A: Yes, I’m very involved in my church. You’re correct on the same-sex marriage component, and I’m happy to talk about those challenges and the faith component. But the church does not take an official canonical position on abortion, and in fact it came out, even during my election when we had a referendum on the ballot in Michigan, to say that as a political matter, the church doesn’t say whether you have to be pro-life or pro-choice. We honor and affirm the sanctity of life, and there are many different ways you can do that. 

We’ve got other members of the Christian Reformed Church [in Michigan politics], like our new state Senate majority leader, and I know our campaigns elevated this issue. A lot of people started to question, sometimes for the first time in their lives, what it really means to be, quote-unquote, “pro-life.” When Roe v. Wade was overturned, we saw so many women being forced to near death because they couldn’t get access to the lifesaving care they needed. Women going through miscarriages were told, “Sorry, you have to be in sepsis before we will actually give you a lifesaving abortion.”

I overperformed our ballot initiative in the district and had huge support from within the faith community because I took a nuanced, balanced and thoughtful approach to this.

Q: A lot has been written about the role of abortion in Michigan with Prop 3 on the ballot. Do you think that was overstated? And will it still play a big role going forward, given that abortion is now enshrined in the state constitution?

A: I think it absolutely will, because even though we have codified that right in our state, we have not protected it nationwide. People know that if we have a Republican-controlled House and Senate and the presidency, it doesn’t matter what we do in Michigan. Republicans can and will take those rights away, just like they’re doing in the Southern states. And they’re not stopping with abortion care — it’s going to be birth control next.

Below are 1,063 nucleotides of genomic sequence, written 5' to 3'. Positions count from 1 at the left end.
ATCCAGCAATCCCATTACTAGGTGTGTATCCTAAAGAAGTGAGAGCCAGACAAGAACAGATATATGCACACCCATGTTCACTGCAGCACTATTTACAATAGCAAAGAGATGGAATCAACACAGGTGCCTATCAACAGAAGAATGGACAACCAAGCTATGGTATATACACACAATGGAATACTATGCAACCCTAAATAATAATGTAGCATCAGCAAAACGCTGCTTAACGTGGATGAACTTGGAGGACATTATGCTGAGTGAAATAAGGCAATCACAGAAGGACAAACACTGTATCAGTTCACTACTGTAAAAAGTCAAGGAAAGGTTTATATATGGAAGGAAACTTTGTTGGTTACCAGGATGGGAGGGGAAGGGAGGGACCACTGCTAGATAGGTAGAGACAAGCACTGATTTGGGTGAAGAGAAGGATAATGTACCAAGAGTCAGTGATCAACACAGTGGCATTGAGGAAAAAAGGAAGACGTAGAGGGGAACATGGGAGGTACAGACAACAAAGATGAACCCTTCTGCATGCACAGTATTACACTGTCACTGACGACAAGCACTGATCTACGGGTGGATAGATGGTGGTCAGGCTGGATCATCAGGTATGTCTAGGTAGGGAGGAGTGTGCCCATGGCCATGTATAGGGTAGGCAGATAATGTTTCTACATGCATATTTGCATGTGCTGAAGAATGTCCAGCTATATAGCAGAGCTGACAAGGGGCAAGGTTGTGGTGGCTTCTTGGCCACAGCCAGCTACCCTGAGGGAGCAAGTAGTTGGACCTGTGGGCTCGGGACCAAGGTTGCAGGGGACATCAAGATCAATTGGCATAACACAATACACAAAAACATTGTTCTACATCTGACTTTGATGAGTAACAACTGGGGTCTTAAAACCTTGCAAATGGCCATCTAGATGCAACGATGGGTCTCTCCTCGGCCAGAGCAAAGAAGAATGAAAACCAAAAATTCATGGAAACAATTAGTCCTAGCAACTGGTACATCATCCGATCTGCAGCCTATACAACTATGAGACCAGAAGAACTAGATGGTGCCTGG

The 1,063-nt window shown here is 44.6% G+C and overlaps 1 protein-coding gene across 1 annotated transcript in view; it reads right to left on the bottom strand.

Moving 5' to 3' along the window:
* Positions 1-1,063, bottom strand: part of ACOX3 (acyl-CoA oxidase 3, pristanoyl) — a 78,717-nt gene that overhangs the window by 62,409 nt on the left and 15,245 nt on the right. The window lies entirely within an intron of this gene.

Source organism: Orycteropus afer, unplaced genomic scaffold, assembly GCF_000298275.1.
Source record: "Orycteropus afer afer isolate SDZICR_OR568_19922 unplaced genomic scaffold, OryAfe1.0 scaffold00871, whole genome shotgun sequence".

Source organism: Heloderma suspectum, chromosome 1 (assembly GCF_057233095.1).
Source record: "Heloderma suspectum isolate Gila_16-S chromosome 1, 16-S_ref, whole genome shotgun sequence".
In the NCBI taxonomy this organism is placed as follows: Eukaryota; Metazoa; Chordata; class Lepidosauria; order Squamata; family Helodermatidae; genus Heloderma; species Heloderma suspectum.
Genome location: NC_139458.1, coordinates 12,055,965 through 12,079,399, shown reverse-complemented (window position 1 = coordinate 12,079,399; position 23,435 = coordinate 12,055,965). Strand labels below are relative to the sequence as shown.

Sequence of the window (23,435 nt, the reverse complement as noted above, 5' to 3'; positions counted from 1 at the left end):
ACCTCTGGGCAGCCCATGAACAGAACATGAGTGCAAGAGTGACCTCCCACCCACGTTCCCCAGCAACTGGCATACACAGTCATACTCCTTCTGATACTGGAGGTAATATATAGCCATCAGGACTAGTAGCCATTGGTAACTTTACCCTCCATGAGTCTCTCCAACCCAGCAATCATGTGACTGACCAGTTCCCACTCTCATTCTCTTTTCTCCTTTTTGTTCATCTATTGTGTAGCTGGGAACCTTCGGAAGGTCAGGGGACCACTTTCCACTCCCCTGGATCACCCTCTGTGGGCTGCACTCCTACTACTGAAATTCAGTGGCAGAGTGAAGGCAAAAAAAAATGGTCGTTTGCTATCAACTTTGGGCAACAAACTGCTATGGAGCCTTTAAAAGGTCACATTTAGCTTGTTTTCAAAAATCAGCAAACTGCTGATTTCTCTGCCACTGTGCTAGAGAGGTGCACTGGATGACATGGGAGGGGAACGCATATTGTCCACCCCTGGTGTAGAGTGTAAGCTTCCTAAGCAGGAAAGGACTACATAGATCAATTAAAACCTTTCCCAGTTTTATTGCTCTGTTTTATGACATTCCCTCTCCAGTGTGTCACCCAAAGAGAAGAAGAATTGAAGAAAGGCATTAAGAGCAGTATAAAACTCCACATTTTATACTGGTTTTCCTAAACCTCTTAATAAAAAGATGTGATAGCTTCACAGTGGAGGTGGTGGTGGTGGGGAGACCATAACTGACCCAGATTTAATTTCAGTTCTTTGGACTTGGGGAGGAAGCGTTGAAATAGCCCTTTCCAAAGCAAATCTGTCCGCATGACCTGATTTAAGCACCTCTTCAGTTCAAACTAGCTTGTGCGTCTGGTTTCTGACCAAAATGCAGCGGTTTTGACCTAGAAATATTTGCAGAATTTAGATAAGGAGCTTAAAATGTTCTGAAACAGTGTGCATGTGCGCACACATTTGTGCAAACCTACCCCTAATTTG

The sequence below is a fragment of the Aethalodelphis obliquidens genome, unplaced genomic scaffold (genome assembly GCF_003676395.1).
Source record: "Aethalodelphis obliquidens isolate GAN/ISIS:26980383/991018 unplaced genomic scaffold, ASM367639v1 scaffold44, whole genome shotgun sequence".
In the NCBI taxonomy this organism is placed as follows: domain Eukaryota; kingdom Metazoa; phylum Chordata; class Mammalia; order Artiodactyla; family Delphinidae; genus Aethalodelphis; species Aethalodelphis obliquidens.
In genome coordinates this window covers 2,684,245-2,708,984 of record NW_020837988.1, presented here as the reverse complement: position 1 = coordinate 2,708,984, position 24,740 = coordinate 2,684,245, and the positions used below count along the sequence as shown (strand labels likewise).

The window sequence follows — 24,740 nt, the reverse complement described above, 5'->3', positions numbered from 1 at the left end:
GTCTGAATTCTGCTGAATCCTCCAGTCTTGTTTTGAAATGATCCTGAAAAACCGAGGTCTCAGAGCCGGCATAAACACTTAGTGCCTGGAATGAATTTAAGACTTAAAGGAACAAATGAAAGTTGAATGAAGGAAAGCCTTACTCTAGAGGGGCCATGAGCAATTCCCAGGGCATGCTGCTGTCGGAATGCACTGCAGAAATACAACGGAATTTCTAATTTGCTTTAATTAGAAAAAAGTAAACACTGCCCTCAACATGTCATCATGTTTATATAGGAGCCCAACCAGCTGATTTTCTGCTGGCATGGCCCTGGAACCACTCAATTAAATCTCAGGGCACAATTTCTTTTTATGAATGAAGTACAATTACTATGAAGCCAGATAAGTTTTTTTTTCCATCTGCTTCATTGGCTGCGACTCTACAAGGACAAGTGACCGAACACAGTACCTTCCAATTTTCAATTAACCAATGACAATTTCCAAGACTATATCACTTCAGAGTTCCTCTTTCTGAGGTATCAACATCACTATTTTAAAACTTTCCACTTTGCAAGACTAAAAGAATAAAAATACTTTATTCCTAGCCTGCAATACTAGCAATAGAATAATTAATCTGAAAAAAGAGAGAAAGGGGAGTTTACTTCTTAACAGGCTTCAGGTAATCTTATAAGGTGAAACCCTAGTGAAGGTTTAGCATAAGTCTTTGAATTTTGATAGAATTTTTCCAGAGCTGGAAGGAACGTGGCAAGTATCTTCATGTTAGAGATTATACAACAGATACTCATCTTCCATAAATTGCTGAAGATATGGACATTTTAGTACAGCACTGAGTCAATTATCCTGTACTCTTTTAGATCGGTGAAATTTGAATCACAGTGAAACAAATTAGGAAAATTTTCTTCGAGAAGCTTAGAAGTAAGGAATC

Q: You faced a relatively weak and extreme opponent last year, John Gibbs. There was a lot of criticism directed at the Democratic Congressional Campaign Committee for meddling in the Republican primary, including from you. You came out and said that was a wrong move. How can you make sure that doesn’t happen again?

A: You know, I don’t control the DCCC. I think winning this seat by 13 points sends a pretty clear message that people were voting for something instead of just against something. 

They know how I feel about the situation. But reporters who have been willing to look at what actually happened have come around. Initially, a lot of the reporting was like, “Oh my goodness, why did they prop up this candidate?” And we got a lot of people saying to us, “Why did you run ads for John Gibbs?” because the reporting was so bad on this issue. And then people were like, “Oh, wait a second. [The DCCC] ran an ad letting people know this guy was an extremist, while voters still had the chance to choose someone else.” At the end of the day, the Republican primary voters made their decision, and that’s who they chose.

Quick hits

Last book you read? “The Trumpet of the Swan” by E.B. White, because I’m a brand-new Frontline member of Congress who doesn’t have a ton of time to read, but I read to my children. 

Why that book? They’re preteen boys, and it’s this beautiful coming-of-age story. And reading it again as an adult, particularly at this time coming into Congress, was really meaningful.

In politics, can the end justify the means? Everything we do matters, especially right now in this current Trump era, post-Trump presidency, but we’ll see what happens. I hear a lot of people talking about when we retake the House, but we don’t know if that’s where we’ll be. So I would say the means are the end, and I’m working to make every day count. 

One thing your friends know about you but your constituents don’t? I can’t carry a tune. I sing off-key, but I love to sing.

Your least popular opinion? I don’t like fancy coffee. In a place like D.C., everyone’s like, “Let’s go get a fancy coffee.” But I just want straight-black jet fuel.